Steve Inskeep

Steve Inskeep is host of NPR's Morning Edition, the most widely heard radio news program in the United States. He co-hosts the program with Renee Montagne.

Known for his probing questions to presidents, warlords, authors, and musicians, Inskeep has a passion for the stories of the less famous—like an American soldier who lost both feet in Afghanistan; the Bordelons, who remained in their home even when it flooded during Hurricane Katrina; or New Hampshire women at a dining-room table, pondering how to vote.

Since joining Morning Edition in 2004, Inskeep has hosted the program from New Orleans, Detroit, Karachi, Cairo, and Tehran; investigated Iraqi police in Baghdad; and received a 2006 Robert F. Kennedy journalism award for "The Price of African Oil," a series on conflict in Nigeria.

Above all, Inskeep and the rest of the Morning Edition team work daily to, as he puts it, "slow down the news," to make sense of fast-moving events and focus on the real people affected.

A prime example came during the 2008 Presidential campaign, when Inskeep and Michele Norris, host of NPR's All Things Considered, conducted "The York Project," groundbreaking conversations about race, which received an Alfred I. duPont-Columbia University Silver Baton for excellence.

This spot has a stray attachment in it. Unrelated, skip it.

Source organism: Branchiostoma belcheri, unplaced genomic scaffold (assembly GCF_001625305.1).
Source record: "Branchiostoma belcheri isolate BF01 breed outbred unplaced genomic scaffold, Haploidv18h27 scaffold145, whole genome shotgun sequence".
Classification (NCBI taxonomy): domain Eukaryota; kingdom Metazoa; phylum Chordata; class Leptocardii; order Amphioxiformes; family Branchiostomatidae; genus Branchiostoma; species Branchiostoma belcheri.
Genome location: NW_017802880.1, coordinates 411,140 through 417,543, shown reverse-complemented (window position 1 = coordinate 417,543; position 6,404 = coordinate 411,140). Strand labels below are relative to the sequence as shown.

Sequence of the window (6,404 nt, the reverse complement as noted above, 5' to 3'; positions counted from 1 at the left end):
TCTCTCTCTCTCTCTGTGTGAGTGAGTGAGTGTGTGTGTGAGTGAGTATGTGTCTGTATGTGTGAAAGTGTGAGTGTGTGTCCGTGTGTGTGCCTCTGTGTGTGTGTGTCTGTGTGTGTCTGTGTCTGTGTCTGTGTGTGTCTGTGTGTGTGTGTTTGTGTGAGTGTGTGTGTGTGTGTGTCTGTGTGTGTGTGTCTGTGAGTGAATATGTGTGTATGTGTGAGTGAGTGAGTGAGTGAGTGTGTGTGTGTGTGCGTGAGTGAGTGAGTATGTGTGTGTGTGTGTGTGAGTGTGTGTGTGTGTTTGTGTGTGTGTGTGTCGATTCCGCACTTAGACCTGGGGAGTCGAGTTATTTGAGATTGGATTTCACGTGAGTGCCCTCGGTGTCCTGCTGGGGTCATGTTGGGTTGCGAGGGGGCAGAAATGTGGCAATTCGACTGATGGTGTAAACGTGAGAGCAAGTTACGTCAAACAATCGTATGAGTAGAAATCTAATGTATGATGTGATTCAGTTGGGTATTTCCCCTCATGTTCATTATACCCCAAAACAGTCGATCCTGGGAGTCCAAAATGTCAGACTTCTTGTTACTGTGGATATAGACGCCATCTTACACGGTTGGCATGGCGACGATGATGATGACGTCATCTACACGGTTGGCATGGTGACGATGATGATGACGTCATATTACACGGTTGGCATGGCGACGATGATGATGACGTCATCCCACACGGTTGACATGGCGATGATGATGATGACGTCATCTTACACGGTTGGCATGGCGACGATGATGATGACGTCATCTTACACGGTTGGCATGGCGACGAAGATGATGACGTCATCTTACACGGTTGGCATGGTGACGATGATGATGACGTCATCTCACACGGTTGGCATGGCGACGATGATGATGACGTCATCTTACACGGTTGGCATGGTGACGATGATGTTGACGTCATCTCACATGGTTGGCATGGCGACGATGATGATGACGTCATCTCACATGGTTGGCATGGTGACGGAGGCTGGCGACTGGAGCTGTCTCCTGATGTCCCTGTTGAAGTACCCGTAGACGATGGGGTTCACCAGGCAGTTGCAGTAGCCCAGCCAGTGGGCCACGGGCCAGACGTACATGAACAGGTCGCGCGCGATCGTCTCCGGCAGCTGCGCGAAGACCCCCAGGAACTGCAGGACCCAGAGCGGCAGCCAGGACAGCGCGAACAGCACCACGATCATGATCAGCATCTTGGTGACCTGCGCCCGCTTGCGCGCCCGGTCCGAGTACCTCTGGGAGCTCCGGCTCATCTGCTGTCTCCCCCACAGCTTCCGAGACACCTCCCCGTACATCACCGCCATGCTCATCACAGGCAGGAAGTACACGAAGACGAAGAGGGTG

A veteran of public and commercial radio stations in and around New York, Inskeep was hired by NPR in 1996. His first full-time assignment was the 1996 presidential primary in New Hampshire. He went on to cover the Pentagon, the Senate, and the 2000 presidential campaign of George W. Bush.

After the September 11, 2001 attacks, Inskeep covered the war in Afghanistan, the hunt for al-Qaeda suspects in Pakistan, and the war in Iraq for NPR. In 2003, he received a National Headliner Award for investigating a military raid that went wrong in Afghanistan. He has twice been part of the NPR News team that was awarded an Alfred I. duPont-Columbia University Silver Baton for its coverage of Iraq.

On days filled with bad news, Inskeep is often inspired by the Langston Hughes book, Laughing to Keep From Crying. Of hosting Morning Edition during the 2008 financial crisis and Great Recession, he told Nuvo magazine when "the whole world seemed to be falling apart, it was especially important for me ... to be amused, even if I had to be cynically amused, about the things that were going wrong. Laughter is a sign that you're not defeated."

Inskeep is the author of Instant City: Life and Death in Karachi, published in 2011 by The Penguin Press, a story of ordinary, often heroic people and their struggles to build one of the world's great megacities. In addition, Inskeep has written for publications including The New York Times, Washington Post, and Wall Street Journal. He has been a guest on TV programs including MSNBC's Andrea Mitchell Reports and the PBS Newhour.

A native of Carmel, Indiana, Inskeep is a graduate of Morehead State University in Kentucky.